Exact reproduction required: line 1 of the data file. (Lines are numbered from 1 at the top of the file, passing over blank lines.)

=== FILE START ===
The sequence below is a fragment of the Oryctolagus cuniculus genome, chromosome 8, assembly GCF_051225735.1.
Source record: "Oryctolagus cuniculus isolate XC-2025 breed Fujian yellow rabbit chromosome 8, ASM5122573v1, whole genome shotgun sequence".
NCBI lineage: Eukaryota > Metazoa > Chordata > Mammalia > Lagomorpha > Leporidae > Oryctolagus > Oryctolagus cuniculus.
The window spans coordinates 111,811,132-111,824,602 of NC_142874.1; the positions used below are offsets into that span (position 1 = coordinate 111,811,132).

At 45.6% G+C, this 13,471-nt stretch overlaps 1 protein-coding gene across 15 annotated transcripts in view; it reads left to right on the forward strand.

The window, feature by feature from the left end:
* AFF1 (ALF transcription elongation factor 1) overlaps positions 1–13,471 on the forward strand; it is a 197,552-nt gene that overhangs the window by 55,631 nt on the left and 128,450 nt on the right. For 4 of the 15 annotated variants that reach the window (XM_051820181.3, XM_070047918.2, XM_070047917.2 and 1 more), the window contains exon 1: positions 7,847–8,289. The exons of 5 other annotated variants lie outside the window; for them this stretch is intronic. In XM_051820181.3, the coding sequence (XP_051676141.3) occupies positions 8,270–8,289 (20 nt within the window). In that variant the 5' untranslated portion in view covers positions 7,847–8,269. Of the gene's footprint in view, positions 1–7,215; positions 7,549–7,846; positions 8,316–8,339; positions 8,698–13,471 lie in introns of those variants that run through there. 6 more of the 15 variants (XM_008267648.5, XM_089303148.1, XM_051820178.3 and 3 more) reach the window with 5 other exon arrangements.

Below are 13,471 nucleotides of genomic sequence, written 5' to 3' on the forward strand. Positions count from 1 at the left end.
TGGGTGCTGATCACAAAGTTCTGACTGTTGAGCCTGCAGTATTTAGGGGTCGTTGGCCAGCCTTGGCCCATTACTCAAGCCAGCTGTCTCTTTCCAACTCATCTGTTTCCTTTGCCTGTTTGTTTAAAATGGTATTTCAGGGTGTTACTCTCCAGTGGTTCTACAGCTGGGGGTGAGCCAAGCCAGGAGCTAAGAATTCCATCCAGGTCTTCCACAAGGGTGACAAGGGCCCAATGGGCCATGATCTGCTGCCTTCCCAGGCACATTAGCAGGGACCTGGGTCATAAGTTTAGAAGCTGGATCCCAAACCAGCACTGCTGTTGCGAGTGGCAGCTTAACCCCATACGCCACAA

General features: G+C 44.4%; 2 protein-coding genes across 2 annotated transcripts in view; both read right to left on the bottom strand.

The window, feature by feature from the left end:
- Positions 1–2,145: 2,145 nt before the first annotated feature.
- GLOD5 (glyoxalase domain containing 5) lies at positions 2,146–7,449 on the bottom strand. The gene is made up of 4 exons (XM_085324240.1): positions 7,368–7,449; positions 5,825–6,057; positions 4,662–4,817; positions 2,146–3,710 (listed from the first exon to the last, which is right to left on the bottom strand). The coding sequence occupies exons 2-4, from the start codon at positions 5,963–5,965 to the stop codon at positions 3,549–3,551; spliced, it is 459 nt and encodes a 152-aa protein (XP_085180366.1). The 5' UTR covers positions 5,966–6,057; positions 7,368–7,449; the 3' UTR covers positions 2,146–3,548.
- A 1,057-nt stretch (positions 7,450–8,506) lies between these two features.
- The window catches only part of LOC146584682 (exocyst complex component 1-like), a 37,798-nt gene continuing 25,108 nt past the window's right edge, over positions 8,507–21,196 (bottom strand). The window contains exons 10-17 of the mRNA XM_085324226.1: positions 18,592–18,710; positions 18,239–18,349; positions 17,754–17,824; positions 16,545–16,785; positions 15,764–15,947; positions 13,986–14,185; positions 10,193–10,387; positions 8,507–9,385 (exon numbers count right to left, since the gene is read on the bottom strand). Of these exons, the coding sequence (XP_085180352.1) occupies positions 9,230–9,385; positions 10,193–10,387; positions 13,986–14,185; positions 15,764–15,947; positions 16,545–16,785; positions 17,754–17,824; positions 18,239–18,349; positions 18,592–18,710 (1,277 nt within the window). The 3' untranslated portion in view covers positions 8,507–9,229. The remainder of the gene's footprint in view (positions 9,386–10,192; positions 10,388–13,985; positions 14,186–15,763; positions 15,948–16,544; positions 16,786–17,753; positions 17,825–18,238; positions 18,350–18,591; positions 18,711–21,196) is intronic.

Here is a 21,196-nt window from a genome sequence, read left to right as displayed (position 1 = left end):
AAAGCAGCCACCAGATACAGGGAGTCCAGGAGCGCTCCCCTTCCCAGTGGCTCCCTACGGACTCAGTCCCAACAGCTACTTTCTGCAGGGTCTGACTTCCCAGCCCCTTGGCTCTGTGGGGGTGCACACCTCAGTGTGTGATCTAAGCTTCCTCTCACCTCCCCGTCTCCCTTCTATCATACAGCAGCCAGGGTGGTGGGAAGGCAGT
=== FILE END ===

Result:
The sequence below is a fragment of the Oryctolagus cuniculus genome, chromosome 8, assembly GCF_051225735.1.